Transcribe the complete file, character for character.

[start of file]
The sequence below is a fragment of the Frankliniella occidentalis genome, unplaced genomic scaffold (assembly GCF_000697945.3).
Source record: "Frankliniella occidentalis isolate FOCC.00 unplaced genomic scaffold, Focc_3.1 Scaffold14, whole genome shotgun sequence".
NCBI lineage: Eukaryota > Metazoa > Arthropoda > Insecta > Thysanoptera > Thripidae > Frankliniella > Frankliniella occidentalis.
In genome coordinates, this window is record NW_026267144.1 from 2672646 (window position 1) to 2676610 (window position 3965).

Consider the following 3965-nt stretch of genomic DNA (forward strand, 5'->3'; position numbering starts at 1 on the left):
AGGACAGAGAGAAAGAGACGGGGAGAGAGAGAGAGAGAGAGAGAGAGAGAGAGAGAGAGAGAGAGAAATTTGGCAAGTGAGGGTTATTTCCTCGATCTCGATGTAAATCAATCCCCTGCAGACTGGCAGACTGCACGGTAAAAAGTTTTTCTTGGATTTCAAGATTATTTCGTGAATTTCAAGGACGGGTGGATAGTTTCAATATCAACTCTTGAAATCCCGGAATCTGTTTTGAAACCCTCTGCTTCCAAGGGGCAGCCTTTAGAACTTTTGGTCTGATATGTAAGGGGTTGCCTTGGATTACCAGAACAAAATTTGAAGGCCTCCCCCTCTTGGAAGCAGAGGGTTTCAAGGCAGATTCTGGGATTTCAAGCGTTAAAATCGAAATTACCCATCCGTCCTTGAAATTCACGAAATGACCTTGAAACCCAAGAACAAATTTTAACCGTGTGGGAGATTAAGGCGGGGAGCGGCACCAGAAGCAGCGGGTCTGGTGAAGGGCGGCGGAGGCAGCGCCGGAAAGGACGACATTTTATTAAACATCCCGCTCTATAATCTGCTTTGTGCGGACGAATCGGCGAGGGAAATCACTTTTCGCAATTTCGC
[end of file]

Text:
The sequence below is a fragment of the Frankliniella occidentalis genome, unplaced genomic scaffold (assembly GCF_000697945.3).
Source record: "Frankliniella occidentalis isolate FOCC.00 unplaced genomic scaffold, Focc_3.1 Scaffold14, whole genome shotgun sequence".
NCBI lineage: Eukaryota > Metazoa > Arthropoda > Insecta > Thysanoptera > Thripidae > Frankliniella > Frankliniella occidentalis.
In genome coordinates, this window is record NW_026267144.1 from 2672646 (window position 1) to 2676610 (window position 3965).

Consider the following 3965-nt stretch of genomic DNA (forward strand, 5'->3'; position numbering starts at 1 on the left):
AGGACAGAGAGAAAGAGACGGGGAGAGAGAGAGAGAGAGAGAGAGAGAGAGAGAGAGAGAGAGAGAAATTTGGCAAGTGAGGGTTATTTCCTCGATCTCGATGTAAATCAATCCCCTGCAGACTGGCAGACTGCACGGTAAAAAGTTTTTCTTGGATTTCAAGATTATTTCGTGAATTTCAAGGACGGGTGGATAGTTTCAATATCAACTCTTGAAATCCCGGAATCTGTTTTGAAACCCTCTGCTTCCAAGGGGCAGCCTTTAGAACTTTTGGTCTGATATGTAAGGGGTTGCCTTGGATTACCAGAACAAAATTTGAAGGCCTCCCCCTCTTGGAAGCAGAGGGTTTCAAGGCAGATTCTGGGATTTCAAGCGTTAAAATCGAAATTACCCATCCGTCCTTGAAATTCACGAAATGACCTTGAAACCCAAGAACAAATTTTAACCGTGTGGGAGATTAAGGCGGGGAGCGGCACCAGAAGCAGCGGGTCTGGTGAAGGGCGGCGGAGGCAGCGCCGGAAAGGACGACATTTTATTAAACATCCCGCTCTATAATCTGCTTTGTGCGGACGAATCGGCGAGGGAAATCACTTTTCGCAATTTCGC